Additionally, Disney World has services in the park available for special needs individuals. They offer a Disability Access Service card to Guests with special needs. You can get this card at Guest Services at each park, and it is not necessary to provide documentation if your disability is invisible, like ASD. This card allows you to schedule a return time for a ride without waiting in line. So, if the line is 30 minutes long, the Cast Member working the front of the ride will note your card, and you’ll return in 30 minutes without having to wait in line.

Even if you don’t get a card, don’t hesitate to ask a Cast Member for help if your child is having an issue in the parks. They are trained and experienced to help, and in my experience have always been very accommodating. In fact, some of the most magical moments of our trips have been when Cast Members and characters have gone the extra mile to put a smile on my son’s face.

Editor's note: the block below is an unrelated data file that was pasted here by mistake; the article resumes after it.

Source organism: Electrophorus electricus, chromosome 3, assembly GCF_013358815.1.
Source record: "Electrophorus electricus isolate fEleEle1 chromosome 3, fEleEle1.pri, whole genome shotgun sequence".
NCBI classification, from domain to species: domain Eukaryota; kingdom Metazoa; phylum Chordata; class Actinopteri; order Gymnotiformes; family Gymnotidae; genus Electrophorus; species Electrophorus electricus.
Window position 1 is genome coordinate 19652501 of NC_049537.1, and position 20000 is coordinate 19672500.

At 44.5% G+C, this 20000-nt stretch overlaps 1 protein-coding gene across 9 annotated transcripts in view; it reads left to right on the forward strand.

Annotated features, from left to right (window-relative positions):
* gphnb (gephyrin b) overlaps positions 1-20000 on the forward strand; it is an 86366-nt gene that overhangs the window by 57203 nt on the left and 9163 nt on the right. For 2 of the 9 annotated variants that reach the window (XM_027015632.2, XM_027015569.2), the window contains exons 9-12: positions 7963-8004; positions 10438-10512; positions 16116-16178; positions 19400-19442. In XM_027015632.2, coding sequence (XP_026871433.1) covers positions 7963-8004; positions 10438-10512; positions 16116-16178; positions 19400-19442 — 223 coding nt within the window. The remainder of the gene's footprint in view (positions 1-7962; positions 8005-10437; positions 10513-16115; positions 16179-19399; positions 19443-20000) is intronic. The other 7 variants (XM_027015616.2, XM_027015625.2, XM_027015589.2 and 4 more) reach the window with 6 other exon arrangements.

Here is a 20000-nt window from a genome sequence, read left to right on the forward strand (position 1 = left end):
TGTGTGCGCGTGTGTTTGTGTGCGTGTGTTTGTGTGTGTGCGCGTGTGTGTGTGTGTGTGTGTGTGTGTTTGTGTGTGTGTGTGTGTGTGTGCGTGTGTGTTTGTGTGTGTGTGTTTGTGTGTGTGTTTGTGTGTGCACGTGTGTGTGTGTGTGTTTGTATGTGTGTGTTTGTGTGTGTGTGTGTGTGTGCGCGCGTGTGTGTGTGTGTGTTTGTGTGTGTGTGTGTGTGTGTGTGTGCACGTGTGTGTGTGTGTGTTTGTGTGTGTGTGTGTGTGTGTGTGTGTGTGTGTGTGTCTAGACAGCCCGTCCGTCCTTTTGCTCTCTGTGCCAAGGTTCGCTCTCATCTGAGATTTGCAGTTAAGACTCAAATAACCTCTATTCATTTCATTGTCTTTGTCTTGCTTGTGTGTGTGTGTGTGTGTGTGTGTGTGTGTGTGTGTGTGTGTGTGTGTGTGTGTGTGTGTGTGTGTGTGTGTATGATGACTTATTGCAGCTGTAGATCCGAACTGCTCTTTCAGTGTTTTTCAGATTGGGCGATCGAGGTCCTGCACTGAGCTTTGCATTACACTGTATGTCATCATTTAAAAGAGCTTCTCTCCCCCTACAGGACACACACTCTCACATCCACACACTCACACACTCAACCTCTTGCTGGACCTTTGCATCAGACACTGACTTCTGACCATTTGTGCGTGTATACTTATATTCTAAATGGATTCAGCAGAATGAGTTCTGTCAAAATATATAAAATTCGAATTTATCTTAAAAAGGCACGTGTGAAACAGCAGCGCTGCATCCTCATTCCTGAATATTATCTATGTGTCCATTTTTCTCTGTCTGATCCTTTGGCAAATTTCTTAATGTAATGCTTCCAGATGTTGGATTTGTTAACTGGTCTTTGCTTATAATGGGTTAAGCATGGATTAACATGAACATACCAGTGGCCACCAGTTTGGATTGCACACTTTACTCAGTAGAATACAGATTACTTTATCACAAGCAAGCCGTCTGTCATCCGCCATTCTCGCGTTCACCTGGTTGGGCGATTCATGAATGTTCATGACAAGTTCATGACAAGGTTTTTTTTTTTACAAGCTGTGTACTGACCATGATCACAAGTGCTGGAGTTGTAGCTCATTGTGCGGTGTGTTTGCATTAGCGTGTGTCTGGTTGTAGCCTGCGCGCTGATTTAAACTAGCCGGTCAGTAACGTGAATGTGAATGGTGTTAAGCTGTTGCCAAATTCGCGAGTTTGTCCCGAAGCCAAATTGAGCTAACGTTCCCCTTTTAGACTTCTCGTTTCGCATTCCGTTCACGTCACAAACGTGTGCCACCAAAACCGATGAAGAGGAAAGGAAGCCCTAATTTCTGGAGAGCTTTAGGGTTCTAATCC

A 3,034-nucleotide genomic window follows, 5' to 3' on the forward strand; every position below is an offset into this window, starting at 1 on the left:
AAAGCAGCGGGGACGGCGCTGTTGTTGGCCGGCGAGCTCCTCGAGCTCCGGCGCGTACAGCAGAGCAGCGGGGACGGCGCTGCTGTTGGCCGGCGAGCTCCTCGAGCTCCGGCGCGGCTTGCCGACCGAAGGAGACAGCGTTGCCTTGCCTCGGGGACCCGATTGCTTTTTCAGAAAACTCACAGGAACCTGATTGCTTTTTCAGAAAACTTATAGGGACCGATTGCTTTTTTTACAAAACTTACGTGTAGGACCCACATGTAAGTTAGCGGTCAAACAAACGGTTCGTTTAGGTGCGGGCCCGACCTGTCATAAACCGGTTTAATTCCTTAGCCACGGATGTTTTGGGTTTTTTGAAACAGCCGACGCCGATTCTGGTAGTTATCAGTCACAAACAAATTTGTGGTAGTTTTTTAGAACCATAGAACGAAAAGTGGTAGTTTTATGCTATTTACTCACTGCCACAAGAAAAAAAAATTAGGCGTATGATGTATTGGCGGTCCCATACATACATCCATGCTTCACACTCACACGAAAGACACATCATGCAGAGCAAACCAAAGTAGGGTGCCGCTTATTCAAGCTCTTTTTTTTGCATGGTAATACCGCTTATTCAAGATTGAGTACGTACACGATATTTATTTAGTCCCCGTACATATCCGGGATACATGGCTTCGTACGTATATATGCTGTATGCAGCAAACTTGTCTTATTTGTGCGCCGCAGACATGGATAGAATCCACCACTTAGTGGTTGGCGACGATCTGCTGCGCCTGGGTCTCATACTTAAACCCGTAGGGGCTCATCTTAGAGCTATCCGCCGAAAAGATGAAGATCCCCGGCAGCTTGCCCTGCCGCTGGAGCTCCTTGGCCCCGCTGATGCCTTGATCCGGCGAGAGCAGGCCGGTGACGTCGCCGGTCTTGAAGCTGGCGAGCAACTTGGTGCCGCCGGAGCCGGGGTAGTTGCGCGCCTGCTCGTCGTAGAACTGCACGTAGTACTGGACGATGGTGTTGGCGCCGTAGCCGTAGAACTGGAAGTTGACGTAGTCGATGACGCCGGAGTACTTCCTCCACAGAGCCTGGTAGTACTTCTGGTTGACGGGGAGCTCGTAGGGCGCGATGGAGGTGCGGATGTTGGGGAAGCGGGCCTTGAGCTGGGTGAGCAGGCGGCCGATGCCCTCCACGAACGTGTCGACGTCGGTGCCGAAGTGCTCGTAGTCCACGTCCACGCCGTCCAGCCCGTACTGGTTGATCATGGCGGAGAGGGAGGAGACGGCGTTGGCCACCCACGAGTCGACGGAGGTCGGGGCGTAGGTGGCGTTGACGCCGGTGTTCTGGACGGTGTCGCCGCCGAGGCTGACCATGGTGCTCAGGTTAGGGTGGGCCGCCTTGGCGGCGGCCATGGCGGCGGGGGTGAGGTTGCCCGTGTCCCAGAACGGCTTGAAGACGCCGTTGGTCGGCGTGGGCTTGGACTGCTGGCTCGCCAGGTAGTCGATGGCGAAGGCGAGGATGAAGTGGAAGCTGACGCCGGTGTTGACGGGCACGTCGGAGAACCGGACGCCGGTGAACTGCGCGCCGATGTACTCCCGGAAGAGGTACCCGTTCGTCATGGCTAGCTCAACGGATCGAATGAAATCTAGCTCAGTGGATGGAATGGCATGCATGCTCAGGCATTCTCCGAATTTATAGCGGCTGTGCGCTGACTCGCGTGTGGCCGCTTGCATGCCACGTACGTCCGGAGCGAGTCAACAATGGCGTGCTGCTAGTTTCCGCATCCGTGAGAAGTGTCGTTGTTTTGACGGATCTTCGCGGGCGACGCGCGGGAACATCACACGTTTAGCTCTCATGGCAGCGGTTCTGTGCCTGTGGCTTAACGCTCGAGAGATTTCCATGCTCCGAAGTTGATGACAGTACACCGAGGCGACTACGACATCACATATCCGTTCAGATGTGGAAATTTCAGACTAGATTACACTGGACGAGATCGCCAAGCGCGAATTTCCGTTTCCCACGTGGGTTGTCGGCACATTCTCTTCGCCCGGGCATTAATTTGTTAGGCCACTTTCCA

Another tip before you leave for your trip actually has nothing to do with your child and everything to do with you. Keep your expectations in check. This is especially hard for me, because my expectations are very high when it comes to a Disney World vacation.

I was concerned before my son’s first visit that he was going to melt down and have a horrible experience. A friend of mine said to me, “he may not love it the way you do, but that doesn’t mean he won’t love it on his own terms.” Those were wise words that I kept reminding myself of as we rode Buzz Lightyear for the 20th time in three days. I’m not saying that your child with ASD has to dictate your whole trip, but in many circumstances it makes for a more enjoyable vacation if you are able to accommodate them.

When you’re at home, chances are you do many things all day long for your child with ASD. Take some time to consider how you can10176254_10105211114262093_5294438082989491879_n implement those routines on your vacation. My son benefits from occupational therapy, so we implement therapeutic exercises in the parks. He enjoys having his legs, arms, and back brushed with a sensory brush, so we do that several times a day. Loud noises upset him, so we brought noise canceling headphones in our bag.